I posted an online comment of Vanessa, a student, on my Facebook feed.
“‘Seasonal’ changes in apparel shouldn’t be based on trends; they should be based on necessity with regard to the weather conditions. When we take the concept of fast fashion and people’s ‘want’ into perspective, we have to understand that fashion is a want, while clothes are a need… If we look at clothing as a need, we shop 4-8 times a year, which is once or twice in a season, out of necessity. On the other hand, as a want, we could shop for more than 10 times a year . . . and this requires 10 times more production.”
The feed was shared Juancho, a former student. Juancho graduated a year ago. He founded a venture that manufactures clothing on-demand. His customers are mostly online vendors. So I commented, “So, would you want to take up the challenge?”
His response: “We can relate to this because the products of our store owners appeal to the wants of their shoppers . . . e.g. xxxxx loves watching Game of Thrones. Now store owners can create two different stores for people like him: a xxxxx-themed store and a Game of Thrones-themed store . . . ”
I replied, “How many shirts does one NEED?”
Used to be on the “tacit periphery” of business education, ethics in business has been gaining prominence in recent years. This is primarily attributed to the increased incidences of “unethical” business activities in the past two decades. And as institutions that are primarily responsible for the education of many unscrupulous managers and businessmen, business schools are the most natural culprits.
Students aspiring to be managers are taught to achieve balance among the interests of all stakeholders. These are the shareholders, customers, suppliers, community, and employees. However, there is suspicion that this is largely irrelevant to managers.
Richard DeGeorge, a leading business ethicist, says in Business Ethics: The State of the Art, a volume of essays: “If in some instance it turns out what is ethical leads to a company’s demise . . . so be it.”
In a symposium on ethics, it was argued, “if ethical actions mean that a company’s profits are reduced, then ‘it must be accepted as a trade-off without regret.’”
Managers on the field will most probably take these statements as sarcasms or attempts at irony. Almost all the
time, business ethics is positioned as a philosophical abstraction that is not “user-friendly”. Its prescriptions, while morally respectable, run contrary to managerial roles and functions.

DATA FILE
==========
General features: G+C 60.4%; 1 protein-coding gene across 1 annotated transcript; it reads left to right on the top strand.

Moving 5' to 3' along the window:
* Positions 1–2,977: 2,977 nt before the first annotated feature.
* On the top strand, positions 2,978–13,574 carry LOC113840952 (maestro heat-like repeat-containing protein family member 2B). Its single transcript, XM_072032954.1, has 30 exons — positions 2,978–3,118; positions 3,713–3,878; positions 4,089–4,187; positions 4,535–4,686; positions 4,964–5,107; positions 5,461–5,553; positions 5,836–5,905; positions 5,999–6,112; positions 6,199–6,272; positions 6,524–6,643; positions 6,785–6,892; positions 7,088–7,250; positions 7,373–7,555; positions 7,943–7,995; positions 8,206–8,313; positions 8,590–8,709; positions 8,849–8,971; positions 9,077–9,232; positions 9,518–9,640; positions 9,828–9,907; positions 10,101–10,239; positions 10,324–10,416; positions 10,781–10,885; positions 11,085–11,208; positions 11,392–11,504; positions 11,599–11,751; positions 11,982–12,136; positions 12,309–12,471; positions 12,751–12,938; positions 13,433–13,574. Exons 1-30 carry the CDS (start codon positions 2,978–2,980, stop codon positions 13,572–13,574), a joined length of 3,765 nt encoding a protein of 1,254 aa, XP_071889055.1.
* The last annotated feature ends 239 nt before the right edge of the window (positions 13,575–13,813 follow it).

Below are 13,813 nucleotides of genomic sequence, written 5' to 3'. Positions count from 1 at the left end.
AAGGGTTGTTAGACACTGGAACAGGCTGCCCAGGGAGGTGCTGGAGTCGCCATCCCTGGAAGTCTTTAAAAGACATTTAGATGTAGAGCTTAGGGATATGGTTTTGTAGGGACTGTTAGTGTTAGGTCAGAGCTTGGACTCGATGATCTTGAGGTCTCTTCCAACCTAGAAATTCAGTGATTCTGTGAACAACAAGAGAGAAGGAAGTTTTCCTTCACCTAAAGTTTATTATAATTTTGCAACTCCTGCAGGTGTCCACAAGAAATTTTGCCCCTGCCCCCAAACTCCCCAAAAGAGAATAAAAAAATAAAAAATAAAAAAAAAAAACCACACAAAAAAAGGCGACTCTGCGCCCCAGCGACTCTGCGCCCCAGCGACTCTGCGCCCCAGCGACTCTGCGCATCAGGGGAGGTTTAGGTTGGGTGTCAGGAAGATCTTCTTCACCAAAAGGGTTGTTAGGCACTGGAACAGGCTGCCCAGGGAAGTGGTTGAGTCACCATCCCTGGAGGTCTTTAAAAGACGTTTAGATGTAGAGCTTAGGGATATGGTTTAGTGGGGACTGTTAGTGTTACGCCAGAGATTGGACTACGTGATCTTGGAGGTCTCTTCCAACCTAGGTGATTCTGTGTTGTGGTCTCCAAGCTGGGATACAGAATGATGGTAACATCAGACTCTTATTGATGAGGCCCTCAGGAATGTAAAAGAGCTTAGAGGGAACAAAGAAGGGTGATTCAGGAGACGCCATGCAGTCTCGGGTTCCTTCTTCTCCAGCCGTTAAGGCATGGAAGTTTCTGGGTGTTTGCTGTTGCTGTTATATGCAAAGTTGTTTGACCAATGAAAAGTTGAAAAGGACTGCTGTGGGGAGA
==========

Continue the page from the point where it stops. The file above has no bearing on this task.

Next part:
Managers are compared to practitioners in the medical and legal professions. However, moral thinkers of these professions are practitioners who worked “within the basic premises and norms of their professions.” Thus, the precepts drawn are of practical value.
Perhaps realizing their folly, and being too proud to face ridicule, business ethicists had resorted to encourage the practice of ethics by convincing practitioners that “ethics pays.” But this did not catch on, since compelled behavior cannot be seen as truly ethical. Anecdotal accounts of the practice of ethics in business are misleading. It is not ludicrous that these accounts are a form of atonement.
There has been no reply yet from Juancho. He will continue to produce more shirts. His hands are full. It would be cruel to add to his burden. And Vanessa, she told me she has consciously reduced the items in her wardrobe. She will be out there in a year or two. I’ll see how she keeps her sensibilities.
We can only hope.
Real Carpio So lectures on strategy and human resource management at the Management and Organization Department of the Ramon V. del Rosario College of Business of De La Salle University. He is also an entrepreneur and a management consultant. He welcomes comments at firstname.lastname@example.org.
Archives can be accessed at realwalksonwater.wordpress.com. The views expressed above are the author’s and do not necessarily reflect the official position of DLSU, its faculty, and its administrators.
REAL CARPIO SO